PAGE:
Transportation to the clinic is an important issue to address, advises Bladen. "We work with the local Council on Aging to ensure transportation for patients from their homes to the clinic," she reports.

The outpatient clinic does not just see patients discharged from home care. "Some patients come directly from the hospital and some may come directly from a physician's office," says Bladen. Most, however, do come from home care with the original referral to home care from the hospital or a physician, she adds.

Billing and proper documentation to support billing are the biggest challenges when developing an outpatient clinic as an extension of home care service, Bladen admits. "Documentation required for home care services is slightly different than documentation required for outpatient services in some cases," she says. For example, home care infusion documentation requires only the starting time for infusion, and outpatient services documentation must include both the starting and ending times for infusion, she points out. The differences are minor but nurses do need to keep the differences in mind, especially if they are working in both the clinic and the home health agency, she explains.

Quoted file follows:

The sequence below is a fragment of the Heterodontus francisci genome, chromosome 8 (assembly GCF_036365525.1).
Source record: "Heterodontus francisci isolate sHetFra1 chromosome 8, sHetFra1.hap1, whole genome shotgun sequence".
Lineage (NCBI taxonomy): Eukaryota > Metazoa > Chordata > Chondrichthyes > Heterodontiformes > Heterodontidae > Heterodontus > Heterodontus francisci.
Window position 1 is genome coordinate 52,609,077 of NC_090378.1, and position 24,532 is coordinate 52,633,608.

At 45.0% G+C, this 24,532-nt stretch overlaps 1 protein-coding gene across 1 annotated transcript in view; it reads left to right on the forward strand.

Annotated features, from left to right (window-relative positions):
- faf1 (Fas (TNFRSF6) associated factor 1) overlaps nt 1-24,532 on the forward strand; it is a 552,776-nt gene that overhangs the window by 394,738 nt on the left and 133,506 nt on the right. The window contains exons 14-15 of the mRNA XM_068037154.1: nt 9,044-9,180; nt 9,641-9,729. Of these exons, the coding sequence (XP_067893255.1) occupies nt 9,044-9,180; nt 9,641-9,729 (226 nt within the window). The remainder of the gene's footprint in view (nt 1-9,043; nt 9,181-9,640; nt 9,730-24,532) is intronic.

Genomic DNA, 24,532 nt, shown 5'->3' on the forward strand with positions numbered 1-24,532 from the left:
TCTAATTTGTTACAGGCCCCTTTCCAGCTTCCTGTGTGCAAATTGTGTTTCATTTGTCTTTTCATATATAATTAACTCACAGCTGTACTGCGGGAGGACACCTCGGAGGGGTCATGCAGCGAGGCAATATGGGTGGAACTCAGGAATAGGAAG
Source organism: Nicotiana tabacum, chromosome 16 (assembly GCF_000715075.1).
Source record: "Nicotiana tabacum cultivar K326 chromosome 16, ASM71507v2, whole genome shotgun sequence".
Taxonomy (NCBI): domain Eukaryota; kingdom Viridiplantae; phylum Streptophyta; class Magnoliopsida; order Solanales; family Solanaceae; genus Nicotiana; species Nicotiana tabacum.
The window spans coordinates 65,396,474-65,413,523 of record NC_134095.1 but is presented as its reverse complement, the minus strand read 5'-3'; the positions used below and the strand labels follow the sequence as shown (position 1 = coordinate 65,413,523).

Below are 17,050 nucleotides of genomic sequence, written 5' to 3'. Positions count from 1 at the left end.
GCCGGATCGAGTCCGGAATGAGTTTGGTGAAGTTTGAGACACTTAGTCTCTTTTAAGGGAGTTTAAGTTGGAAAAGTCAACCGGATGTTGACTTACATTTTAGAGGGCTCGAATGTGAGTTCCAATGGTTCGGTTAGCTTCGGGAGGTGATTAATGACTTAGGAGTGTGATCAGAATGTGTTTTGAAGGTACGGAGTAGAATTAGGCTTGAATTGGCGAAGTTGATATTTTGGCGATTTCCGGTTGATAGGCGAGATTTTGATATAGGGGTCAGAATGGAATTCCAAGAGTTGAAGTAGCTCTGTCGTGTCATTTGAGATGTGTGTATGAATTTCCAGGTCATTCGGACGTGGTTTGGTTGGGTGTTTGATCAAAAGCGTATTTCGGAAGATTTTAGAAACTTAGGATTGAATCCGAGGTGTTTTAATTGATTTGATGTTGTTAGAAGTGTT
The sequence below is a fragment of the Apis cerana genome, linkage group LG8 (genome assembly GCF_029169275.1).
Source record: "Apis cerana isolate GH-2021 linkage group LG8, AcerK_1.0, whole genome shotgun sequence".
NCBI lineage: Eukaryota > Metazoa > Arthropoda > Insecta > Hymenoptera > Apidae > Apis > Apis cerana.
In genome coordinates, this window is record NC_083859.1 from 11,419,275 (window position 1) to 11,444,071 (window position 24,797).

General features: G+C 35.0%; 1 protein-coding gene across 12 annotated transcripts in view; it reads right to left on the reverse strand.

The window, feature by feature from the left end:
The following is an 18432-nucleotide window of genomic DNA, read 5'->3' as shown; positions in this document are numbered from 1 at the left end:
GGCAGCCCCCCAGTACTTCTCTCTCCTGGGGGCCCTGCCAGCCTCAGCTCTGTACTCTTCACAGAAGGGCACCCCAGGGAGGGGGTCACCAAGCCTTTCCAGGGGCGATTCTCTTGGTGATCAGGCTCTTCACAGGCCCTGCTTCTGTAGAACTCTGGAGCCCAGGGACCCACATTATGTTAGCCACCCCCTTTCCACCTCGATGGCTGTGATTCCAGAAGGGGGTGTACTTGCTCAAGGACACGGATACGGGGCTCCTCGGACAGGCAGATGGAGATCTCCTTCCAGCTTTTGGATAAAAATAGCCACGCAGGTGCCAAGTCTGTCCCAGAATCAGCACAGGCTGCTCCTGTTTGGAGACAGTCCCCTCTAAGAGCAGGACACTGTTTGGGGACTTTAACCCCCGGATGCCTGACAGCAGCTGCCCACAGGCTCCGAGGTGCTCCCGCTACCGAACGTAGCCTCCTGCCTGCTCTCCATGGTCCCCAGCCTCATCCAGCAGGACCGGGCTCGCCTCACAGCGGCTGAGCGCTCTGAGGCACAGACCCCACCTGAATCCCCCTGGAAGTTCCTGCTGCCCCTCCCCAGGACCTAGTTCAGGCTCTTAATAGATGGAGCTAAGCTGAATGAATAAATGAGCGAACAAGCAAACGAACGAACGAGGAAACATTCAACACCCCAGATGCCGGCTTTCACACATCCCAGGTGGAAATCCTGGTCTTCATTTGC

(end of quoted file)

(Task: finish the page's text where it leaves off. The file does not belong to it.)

Bladen is pleased with the success of both the home health agency's disease management programs and the outpatient clinic. She says, "Our industry is changing dramatically, with more emphasis on outcomes and quality of care as well as an efficient use of health care dollars. The combination of disease management programs and outpatient clinics gives home health agencies a way to meet all of these goals."


For more information about home health-run outpatient clinics, contact:

  • Laurie Bladen, RN, BSN, MBA, Director of Community Health, Mercer Health, 1107 N. Main Street, Suite 8, Celina, OH 45822. Telephone: (419) 584-0143. E-mail: lbladen@mercer-health.com.